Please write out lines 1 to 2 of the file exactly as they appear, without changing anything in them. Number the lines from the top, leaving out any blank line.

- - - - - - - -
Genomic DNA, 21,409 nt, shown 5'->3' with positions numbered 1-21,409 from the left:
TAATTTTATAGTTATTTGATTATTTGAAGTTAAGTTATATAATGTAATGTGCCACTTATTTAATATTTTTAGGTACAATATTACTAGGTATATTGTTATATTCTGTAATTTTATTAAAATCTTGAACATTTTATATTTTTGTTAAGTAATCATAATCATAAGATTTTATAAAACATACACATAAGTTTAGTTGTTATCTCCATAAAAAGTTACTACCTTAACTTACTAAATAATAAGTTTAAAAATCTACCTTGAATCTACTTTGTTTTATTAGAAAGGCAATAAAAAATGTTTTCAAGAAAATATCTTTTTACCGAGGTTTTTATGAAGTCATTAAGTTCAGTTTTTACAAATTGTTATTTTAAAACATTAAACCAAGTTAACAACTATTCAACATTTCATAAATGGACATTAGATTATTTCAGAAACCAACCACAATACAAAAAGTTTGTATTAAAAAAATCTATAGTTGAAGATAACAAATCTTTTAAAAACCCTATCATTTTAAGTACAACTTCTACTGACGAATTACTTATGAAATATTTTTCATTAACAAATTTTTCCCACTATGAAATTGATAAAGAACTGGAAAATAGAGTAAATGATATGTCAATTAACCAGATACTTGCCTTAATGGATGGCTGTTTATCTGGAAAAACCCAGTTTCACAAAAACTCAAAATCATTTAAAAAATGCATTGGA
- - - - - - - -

Genomic DNA, 21,409 nt, shown 5'->3' with positions numbered 1-21,409 from the left:
TAATTTTATAGTTATTTGATTATTTGAAGTTAAGTTATATAATGTAATGTGCCACTTATTTAATATTTTTAGGTACAATATTACTAGGTATATTGTTATATTCTGTAATTTTATTAAAATCTTGAACATTTTATATTTTTGTTAAGTAATCATAATCATAAGATTTTATAAAACATACACATAAGTTTAGTTGTTATCTCCATAAAAAGTTACTACCTTAACTTACTAAATAATAAGTTTAAAAATCTACCTTGAATCTACTTTGTTTTATTAGAAAGGCAATAAAAAATGTTTTCAAGAAAATATCTTTTTACCGAGGTTTTTATGAAGTCATTAAGTTCAGTTTTTACAAATTGTTATTTTAAAACATTAAACCAAGTTAACAACTATTCAACATTTCATAAATGGACATTAGATTATTTCAGAAACCAACCACAATACAAAAAGTTTGTATTAAAAAAATCTATAGTTGAAGATAACAAATCTTTTAAAAACCCTATCATTTTAAGTACAACTTCTACTGACGAATTACTTATGAAATATTTTTCATTAACAAATTTTTCCCACTATGAAATTGATAAAGAACTGGAAAATAGAGTAAATGATATGTCAATTAACCAGATACTTGCCTTAATGGATGGCTGTTTATCTGGAAAAACCCAGTTTCACAAAAACTCAAAATCATTTAAAAAATGCATTGGA